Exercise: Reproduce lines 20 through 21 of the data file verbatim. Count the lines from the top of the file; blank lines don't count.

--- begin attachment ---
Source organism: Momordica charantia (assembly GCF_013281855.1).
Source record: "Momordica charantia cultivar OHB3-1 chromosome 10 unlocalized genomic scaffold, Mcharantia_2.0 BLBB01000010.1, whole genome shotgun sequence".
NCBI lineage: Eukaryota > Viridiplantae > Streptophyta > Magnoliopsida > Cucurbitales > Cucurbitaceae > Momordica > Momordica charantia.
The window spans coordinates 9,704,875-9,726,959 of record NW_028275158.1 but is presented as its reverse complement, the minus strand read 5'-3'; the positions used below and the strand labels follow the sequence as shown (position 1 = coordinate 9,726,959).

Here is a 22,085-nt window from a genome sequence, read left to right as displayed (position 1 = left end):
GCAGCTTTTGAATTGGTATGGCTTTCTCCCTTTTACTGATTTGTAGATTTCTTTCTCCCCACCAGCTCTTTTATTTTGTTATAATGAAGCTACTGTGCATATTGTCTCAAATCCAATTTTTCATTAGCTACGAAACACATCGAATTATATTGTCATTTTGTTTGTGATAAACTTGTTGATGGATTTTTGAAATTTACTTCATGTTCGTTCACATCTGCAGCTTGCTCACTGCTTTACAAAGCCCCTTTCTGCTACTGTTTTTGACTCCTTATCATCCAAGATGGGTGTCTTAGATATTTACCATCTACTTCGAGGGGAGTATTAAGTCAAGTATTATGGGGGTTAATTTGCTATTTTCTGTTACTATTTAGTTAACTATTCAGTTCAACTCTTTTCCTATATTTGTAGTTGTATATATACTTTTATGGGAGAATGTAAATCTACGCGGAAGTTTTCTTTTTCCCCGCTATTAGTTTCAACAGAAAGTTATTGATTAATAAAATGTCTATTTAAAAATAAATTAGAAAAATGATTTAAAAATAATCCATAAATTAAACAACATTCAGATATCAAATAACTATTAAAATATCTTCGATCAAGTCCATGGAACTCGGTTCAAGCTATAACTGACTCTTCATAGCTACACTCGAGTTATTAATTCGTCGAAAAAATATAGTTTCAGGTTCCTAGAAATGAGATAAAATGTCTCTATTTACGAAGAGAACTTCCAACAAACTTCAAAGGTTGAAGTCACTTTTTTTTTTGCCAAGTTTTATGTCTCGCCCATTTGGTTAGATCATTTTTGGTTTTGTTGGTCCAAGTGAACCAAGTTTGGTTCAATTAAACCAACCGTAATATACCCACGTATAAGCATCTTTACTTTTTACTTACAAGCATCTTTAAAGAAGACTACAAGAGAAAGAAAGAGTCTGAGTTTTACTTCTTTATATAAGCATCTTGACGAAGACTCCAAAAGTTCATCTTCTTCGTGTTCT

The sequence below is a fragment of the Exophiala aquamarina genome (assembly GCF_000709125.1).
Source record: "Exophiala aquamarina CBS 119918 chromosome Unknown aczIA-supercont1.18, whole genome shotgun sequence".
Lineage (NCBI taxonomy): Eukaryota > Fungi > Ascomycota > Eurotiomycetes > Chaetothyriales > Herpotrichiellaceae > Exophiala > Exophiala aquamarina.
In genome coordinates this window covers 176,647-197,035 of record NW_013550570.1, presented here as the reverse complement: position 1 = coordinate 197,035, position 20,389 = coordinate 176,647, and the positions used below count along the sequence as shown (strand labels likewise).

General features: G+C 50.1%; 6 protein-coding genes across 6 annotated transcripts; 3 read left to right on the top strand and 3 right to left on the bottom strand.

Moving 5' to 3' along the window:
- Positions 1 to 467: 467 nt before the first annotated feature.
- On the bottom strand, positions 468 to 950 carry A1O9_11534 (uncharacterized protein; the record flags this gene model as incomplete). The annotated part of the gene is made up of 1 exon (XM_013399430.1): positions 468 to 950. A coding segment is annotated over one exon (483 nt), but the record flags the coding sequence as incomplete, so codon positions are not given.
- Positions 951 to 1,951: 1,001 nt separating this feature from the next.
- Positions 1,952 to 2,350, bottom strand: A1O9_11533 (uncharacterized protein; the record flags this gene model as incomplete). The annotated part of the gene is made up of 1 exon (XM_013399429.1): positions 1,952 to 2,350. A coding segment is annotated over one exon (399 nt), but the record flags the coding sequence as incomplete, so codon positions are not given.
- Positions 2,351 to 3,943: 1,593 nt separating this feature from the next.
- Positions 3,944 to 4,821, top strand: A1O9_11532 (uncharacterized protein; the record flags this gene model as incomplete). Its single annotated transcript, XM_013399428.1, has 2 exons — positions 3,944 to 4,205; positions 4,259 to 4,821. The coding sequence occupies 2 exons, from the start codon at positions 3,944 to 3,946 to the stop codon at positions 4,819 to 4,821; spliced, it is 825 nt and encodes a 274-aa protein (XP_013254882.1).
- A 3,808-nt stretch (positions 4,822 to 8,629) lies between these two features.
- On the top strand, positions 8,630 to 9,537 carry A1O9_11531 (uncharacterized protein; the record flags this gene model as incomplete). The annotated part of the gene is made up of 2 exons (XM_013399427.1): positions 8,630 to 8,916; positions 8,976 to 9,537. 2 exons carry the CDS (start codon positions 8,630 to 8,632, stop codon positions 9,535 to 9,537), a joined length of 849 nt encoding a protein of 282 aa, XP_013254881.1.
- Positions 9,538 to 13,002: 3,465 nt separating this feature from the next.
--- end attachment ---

- On the top strand, positions 8,630 to 9,537 carry A1O9_11531 (uncharacterized protein; the record flags this gene model as incomplete). The annotated part of the gene is made up of 2 exons (XM_013399427.1): positions 8,630 to 8,916; positions 8,976 to 9,537. 2 exons carry the CDS (start codon positions 8,630 to 8,632, stop codon positions 9,535 to 9,537), a joined length of 849 nt encoding a protein of 282 aa, XP_013254881.1.
- Positions 9,538 to 13,002: 3,465 nt separating this feature from the next.